I can’t start this post without mentioning and congratulating my very talented sister who had her first book on cakes published here in Italy. It hit the book stores last Wednesday and I’m sure it will be a huge success!
It’s called La Torta Perfetta di Toni and available also on Amazon. I’ve carried my copy around for a few days showing everyone who crossed my path. So incredibly proud of Toni!
September was a very busy month and we are now already in the 2nd week of October. Autumn has arrived – well kind of…… The temperatures have dropped and the mornings and evenings are much fresher but It is still very warm and humid, especially for this time of year.
The most important event that took place in September was of course Matteo’s first birthday! We had a lovely little party in the Giardini della Carraia and Matteo was very spoilt by all of our friends and family. My sister, Toni made an amazing cake which luckily didn’t all get eaten so I got to indulge for quite a few days after the party.
This first year of Matteo’s life has really flown and when I look back at photos of Matteo since his birth, I can’t believe how much he has changed and grown. Being a foreign mother here has been interesting and I have been inundated with lots of well-meaning advice on how to do everything the Italian way. Weaning and Matteo’s diet being the most popular topics of expertise!
My lovely pediatrician gave me a little ‘menu’ for Matteo at 6, 8 10 and 12 months which I’ve included below. In Italy, the ‘Minestrina con Pastina’ is the most common of first foods and I was given many strange looks when I advised that Matteo was not eating the minestrine but instead was eating puree fruit, veggies and rice cereal.
Here in Italy, Olive oil and parmesan are added generously to nearly every baby meal as soon as they start on solids. They are a diet staple from the very beginning! An Italian baby’s diet also wouldn’t be complete without Plasmon biscuits, usually dissolved into their bottles of milk to ensure that their tummies are nice and full before they go to bed at night. I swore Matteo did not need these biscuits and then one night when he wouldn’t sleep, out of exhausted desperation, I tried some of this magic formula. Typically though, my answers to Matteo’s sleep problems were not going to be found in a bottle of Plasmon and milk!
So now my maternity leave is well and truly officially over and Matteo is at day-care. Most Italian families rely on their parents, the Nonni to look after their children when the mother returns to work but as Matteo’s Nonni all live far away, we had no other option but to send him to the Asilo Nido. I have to say though that it really is a wonderful place! The ‘teachers’ are all lovely, take their job very seriously and give me a detailed report at the end of the day on how much Matteo slept, ate and even pooed! He has a very impressive organic lunch and morning and afternoon snack provided for him each day but so far, he has not been eating much lunch at all. I think his teething combined with a yucky cold may not be helping. Hopefully the lunch chart will soon have something other than NO written on it next to Matteo’s name!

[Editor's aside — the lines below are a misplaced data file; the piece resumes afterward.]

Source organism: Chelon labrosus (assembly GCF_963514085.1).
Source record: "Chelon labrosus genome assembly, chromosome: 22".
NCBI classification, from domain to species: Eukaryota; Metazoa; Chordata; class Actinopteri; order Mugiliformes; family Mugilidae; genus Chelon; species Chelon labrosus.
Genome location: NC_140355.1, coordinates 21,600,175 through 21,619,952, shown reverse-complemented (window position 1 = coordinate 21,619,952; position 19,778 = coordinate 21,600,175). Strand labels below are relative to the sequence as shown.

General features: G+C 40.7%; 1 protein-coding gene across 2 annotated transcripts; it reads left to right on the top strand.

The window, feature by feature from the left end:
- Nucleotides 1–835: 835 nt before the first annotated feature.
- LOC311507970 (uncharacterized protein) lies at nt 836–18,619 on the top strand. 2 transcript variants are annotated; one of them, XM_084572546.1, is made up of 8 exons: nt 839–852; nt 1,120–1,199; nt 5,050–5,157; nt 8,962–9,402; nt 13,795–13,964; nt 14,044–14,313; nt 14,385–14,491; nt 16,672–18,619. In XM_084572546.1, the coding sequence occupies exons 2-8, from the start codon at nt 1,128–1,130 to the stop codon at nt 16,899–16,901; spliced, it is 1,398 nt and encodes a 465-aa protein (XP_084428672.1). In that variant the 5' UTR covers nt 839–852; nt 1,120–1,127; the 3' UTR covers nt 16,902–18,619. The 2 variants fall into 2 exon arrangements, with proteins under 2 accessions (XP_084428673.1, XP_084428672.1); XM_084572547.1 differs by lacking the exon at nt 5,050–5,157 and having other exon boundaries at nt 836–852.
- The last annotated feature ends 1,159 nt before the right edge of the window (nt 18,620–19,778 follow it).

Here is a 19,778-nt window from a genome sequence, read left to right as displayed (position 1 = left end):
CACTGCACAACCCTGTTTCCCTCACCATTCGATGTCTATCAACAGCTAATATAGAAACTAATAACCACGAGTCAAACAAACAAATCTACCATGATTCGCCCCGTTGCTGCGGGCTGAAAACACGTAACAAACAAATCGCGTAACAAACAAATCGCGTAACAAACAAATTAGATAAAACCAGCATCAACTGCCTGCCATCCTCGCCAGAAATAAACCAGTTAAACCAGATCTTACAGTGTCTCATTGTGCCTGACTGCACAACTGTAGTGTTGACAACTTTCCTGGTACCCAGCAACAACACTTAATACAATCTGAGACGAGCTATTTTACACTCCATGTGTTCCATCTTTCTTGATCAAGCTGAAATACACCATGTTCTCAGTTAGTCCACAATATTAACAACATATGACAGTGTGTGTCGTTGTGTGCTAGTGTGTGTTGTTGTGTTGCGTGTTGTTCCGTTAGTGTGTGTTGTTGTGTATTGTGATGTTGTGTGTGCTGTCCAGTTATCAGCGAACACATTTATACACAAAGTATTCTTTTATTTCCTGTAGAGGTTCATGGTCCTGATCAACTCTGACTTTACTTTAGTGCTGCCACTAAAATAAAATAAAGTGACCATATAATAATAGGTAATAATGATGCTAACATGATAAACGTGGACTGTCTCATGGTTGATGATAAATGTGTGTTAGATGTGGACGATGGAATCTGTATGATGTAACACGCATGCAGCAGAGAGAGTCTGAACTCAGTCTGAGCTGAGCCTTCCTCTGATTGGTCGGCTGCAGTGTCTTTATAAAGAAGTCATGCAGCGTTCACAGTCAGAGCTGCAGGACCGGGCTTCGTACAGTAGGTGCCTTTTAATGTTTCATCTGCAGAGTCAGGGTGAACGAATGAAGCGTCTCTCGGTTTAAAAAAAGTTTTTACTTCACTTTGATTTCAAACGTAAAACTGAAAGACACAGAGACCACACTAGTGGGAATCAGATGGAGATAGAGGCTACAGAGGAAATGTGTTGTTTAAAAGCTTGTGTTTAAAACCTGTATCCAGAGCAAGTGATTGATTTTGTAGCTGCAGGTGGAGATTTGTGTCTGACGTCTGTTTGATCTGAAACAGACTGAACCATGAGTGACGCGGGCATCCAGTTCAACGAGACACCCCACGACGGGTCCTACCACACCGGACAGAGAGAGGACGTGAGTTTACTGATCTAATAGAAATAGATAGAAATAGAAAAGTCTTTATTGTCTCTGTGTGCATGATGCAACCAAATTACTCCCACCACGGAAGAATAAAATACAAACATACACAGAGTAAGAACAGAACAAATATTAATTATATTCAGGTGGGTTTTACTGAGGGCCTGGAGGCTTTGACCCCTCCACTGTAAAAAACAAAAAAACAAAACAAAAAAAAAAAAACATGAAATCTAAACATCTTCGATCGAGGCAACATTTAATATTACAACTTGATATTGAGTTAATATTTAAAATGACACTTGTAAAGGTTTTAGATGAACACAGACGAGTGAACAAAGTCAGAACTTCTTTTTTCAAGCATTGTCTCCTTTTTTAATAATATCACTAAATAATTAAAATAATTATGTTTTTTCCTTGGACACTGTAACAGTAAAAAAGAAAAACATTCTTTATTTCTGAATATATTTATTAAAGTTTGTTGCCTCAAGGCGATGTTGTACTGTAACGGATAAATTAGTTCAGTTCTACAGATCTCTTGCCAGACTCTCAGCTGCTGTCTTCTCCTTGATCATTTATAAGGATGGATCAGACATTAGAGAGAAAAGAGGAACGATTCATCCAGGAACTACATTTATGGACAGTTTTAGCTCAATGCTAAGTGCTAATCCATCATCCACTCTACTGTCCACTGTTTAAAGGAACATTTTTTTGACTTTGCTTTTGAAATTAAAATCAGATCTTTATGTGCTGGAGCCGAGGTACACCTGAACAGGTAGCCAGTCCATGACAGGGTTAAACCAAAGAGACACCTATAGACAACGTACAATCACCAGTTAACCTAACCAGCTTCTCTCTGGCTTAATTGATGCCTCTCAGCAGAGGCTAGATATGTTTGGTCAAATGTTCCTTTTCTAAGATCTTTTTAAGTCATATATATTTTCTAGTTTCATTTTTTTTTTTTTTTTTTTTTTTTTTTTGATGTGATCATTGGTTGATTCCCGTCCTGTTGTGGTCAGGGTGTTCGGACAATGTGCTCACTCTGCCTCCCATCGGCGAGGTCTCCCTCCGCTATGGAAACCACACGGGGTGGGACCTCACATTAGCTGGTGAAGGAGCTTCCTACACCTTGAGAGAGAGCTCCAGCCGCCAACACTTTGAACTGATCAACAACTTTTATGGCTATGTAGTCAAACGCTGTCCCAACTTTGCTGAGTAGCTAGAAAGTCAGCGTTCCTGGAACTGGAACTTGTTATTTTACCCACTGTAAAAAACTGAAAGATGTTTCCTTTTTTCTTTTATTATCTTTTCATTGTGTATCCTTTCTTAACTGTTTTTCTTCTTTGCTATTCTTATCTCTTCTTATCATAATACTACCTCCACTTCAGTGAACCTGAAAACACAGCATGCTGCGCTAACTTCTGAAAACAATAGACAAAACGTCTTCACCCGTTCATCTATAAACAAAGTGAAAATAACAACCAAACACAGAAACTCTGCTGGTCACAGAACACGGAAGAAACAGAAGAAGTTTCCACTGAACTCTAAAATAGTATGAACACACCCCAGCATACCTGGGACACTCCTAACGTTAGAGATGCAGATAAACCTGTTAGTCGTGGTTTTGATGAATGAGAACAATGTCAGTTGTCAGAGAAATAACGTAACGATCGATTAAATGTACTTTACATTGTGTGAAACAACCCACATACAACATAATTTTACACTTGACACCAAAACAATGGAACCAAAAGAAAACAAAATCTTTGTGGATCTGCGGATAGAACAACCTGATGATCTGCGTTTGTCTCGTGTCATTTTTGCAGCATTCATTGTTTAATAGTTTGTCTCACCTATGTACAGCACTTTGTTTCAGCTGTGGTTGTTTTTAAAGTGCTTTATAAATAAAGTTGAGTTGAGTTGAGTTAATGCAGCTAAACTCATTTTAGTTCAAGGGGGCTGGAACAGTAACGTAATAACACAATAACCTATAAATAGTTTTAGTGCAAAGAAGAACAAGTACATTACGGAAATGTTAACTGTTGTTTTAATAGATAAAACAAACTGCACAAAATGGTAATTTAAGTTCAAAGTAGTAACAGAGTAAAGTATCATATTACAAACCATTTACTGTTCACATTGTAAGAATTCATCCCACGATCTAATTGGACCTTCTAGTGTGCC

Matteo’s first day at day care was only for an hour and I sat in the room with him. Each day, he gradually spent more time there and this is called the Inserimento at the Nursery (Asilo Nido). It lasted two weeks and it probably would have lasted another week if I hadn’t pushed for the full days to start asap – not that I was looking forward to being away from Matteo for most of the day but I kind of have a job, a full-time job and as much as I like this half day routine, I had no more maternity or holidays to use.
Following is the amount of hours Matteo spent at day-care each day during his ‘Inserimento’ (love the way this word rolls of the tongue!)
Day One – ONE HOUR! With me sitting in the room with him
Day Two – One hour and a half – Me in the room for half an hour then sent to the room next door where he couldn’t see me.
Day Three – One hour and a half – Has figured out that it’s not all fun and games and that Mamma actually leaves so they had to pry his arms from around my neck this morning. Then he fell asleep in the teacher’s arms – snoozed for 40 minutes
Day Four – Two hours – Emiliano’s turn and I went to work for the day. – Matteo had another morning nap.
Day Five – Two and a half hours – Had morning snack
Day Six – Three and a half hours – Had morning snack
Day Seven – From 8.45am – 3.00pm – First lunch but didn’t really eat anything.
Day Eight – From 8.45am – 4.00pm – Threw his lunch across the table spraying his little class mate sitting next to him. :-/
Day Nine – From 8.45am – 4.30pm
Day Ten – From 8.45am – 4.30pm
We have now survived two weeks of full days and Matteo is doing very well! He doesn’t cry any more when I drop him off and today I finally saw the word Tutto next to his name on the lunch chart, meaning that he had eaten everything!
I have my first overseas trip coming up in a few weeks so it’s going to be interesting for both Matteo and me, not to mention Emiliano too!
As I write this, I am sitting on my bed, it’s 11.30pm and we have two members of the council here measuring the noise levels of the night club / bar that backs onto our place. Fingers crossed the music is loud enough tonight to get the place closed and we can finally have peaceful nights. Will keep you posted!